"This is an amazing project — one that will go down in the history 21st century achievements," said New Horizons Principal Investigator Alan Stern, of Southwest Research Institute, Boulder, Colorado. "And the history-making is just beginning — in July we reach Pluto, humankind’s farthest exploration shore, to explore it and its fascinating system of moons for the first time!"
A Record Engine Burn
The New Horizons mission set another historic marker on March 10, performing the record-distance trajectory correction burn in the history of spaceflight. New Horizons was 2.96 billion miles (4.77 billion kilometers) from the Sun at the time of the maneuver; Voyager 2, the previous record-holder, was approximately 2.8 billion miles (4.5 billion kilometers) for its last engine burn near Neptune in August 1989.
Colorado camera to take first close-up photos of Pluto
Boulder-based Ball Aerospace built the instrument "Ralph," which is onboard New Horizons and fast approaching Pluto.
BOULDER - Imagine trying to take a picture in the cold of outer space while traveling at a speed of more than 31,000 miles an hour.
It's a scenario that Lisa Hardaway, at Ball Aerospace in Boulder, has dealt with for more than a decade.
"For us, it's very tense," she said. "We didn't build something that we've already built before. This is a unique instrument."
The instrument is "Ralph," a camera onboard the New Horizons spacecraft. For the past nine years, NASA's New Horizons has been making its way to Pluto -- the first spacecraft to ever do so. Ralph will take the first clear pictures ever of the dwarf planet.
"It's much more complex than say, a point-and-shoot that you might have in your pocket," Hardaway said.
So far, the best pictures photographed of Pluto are blurry shots taken by the Hubble Space Telescope. The hope is Ralph will literally open up a whole new world for us to see.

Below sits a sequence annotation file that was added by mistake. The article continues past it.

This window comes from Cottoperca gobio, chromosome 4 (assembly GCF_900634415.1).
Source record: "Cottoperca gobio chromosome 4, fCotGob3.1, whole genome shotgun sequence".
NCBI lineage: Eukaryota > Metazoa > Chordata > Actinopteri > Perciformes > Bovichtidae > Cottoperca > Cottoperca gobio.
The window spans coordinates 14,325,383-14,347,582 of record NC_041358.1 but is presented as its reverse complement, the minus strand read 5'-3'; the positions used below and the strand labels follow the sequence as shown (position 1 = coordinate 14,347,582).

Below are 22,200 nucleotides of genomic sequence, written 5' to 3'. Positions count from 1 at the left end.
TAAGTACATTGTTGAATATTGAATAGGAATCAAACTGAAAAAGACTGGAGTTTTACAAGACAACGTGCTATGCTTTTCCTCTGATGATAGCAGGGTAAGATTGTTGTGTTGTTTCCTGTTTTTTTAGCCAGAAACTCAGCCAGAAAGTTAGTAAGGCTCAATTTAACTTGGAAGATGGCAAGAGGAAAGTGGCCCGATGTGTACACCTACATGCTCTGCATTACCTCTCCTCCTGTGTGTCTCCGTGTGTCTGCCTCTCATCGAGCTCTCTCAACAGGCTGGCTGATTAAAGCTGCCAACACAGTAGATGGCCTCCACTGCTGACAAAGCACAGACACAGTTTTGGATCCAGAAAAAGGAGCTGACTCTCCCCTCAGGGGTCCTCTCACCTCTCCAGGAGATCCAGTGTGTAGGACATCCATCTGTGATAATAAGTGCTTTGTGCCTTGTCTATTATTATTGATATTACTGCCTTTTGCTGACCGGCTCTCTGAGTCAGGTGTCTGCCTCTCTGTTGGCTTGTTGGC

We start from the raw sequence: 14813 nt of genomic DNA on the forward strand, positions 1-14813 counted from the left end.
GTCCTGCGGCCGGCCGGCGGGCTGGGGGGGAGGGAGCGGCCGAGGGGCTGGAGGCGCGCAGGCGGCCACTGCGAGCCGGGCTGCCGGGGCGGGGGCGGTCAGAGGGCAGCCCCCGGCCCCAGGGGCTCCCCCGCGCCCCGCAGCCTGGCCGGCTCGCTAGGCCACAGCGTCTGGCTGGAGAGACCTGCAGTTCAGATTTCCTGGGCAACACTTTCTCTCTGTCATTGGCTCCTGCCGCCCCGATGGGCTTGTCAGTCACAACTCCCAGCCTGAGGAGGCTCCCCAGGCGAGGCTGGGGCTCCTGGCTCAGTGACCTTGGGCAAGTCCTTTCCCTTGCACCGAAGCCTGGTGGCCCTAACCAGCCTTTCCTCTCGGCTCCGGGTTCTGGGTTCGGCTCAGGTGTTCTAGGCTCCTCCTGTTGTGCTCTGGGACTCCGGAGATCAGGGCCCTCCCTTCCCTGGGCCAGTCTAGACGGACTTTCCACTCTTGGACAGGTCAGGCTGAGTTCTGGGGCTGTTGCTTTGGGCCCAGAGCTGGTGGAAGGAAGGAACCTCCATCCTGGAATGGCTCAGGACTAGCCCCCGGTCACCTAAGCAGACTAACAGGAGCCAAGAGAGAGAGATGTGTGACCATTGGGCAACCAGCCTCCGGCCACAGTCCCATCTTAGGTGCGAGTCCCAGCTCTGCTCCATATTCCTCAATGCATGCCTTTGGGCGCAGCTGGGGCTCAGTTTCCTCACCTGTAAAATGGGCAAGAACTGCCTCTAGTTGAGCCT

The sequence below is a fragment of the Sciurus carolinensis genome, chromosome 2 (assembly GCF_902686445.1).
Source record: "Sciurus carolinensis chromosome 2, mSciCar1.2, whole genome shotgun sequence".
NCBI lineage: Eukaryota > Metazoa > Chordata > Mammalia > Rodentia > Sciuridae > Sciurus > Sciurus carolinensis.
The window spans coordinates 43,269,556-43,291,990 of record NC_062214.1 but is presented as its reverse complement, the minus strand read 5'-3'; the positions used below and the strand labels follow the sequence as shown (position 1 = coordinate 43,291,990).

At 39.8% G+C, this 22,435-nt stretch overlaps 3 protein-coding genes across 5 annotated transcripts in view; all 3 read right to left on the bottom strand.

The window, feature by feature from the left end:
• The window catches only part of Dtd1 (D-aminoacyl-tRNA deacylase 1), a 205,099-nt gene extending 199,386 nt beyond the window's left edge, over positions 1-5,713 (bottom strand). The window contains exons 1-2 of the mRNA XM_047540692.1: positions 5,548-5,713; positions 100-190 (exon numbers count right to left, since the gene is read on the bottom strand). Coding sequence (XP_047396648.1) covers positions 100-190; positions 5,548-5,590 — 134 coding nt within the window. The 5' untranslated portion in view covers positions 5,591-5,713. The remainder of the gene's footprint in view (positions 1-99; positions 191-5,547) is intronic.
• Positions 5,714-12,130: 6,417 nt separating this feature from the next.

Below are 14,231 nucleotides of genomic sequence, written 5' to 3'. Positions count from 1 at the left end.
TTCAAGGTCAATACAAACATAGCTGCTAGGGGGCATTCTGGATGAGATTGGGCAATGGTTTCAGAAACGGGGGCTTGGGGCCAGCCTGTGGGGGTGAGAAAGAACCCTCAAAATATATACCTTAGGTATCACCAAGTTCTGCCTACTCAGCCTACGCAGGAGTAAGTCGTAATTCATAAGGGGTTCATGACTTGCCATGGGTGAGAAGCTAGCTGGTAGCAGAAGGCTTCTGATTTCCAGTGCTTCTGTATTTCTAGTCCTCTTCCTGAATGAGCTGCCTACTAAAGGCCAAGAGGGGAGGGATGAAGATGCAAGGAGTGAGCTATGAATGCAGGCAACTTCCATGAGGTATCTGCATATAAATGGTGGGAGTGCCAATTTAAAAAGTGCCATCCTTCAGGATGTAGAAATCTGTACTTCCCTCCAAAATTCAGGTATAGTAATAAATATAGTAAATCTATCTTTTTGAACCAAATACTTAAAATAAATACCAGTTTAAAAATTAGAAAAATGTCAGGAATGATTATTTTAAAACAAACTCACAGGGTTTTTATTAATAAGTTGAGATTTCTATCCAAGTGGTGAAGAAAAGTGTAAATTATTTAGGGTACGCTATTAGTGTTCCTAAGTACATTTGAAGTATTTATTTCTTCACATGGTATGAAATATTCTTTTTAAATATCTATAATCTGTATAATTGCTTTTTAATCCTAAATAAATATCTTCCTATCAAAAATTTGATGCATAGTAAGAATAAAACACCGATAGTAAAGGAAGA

"We're going to be writing new chapters about Pluto in all the books that the next generation reads," said Sharon Dixon, "Ralph's" Lead Electrical Engineer.
It took several years for Ball Aerospace to develop the $20 million "Ralph" – repeatedly testing it -- to make sure it would be able to handle the more than three-billion mile voyage to Pluto.
"There is no room for error, so we simulated being out there in space, where you're super cooling it," Dixon said. "You're shaking it, making sure nothing breaks so that it survives the launch."
Accompanying "Ralph" on the voyage to Pluto is a companion Ultraviolet instrument, built by Southwest Research Institute, called "Alice."
Yes — that's Ralph and Alice.
"It is a nod to the Honeymooners," Hardaway said. "Our principal investigator has a great sense of humor."
It's dynamic duo that will now give all of us a good look at place that seemed out of reach for so long.
New Horizons will have its close encounter with Pluto this July. Ralph will begin capturing images of the planet during the next several months.
NASA’s New Horizons Spacecraft Nears Historic July 14 Encounter with Pluto
First Color Image / NASA
NASA’s New Horizons spacecraft is three months from returning to humanity the first-ever close up images and scientific observations of distant Pluto and its system of large and small moons.
"Scientific literature is filled with papers on the characteristics of Pluto and its moons from ground based and Earth orbiting space observations, but we’ve never studied Pluto up close and personal,” said John Grunsfeld, astronaut, and associate administrator of the NASA Science Mission Directorate at the agency’s Headquarters in Washington. “In an unprecedented flyby this July, our knowledge of what the Pluto systems is really like will expand exponentially and I have no doubt there will be exciting discoveries."
The fastest spacecraft ever launched, New Horizons has traveled a longer time and farther away – more than nine years and three billion miles – than any space mission in history to reach its primary target. Its flyby of Pluto and its system of at least five moons on July 14 will complete the initial reconnaissance of the classical solar system. This mission also opens the door to an entirely new “third” zone of mysterious small planets and planetary building blocks in the Kuiper Belt, a large area with numerous objects beyond Neptune’s orbit.
The flyby caps a five-decade-long era of reconnaissance that began with Venus and Mars in the early 1960s, and continued through first looks at Mercury, Jupiter and Saturn in the 1970s and Uranus and Neptune in the 1980s.
Reaching this third zone of our solar system – beyond the inner, rocky planets and outer gas giants – has been a space science priority for years. In the early 2000s the National Academy of Sciences ranked the exploration of the Kuiper Belt – and particularly Pluto and its largest moon, Charon – as its top priority planetary mission for the coming decade.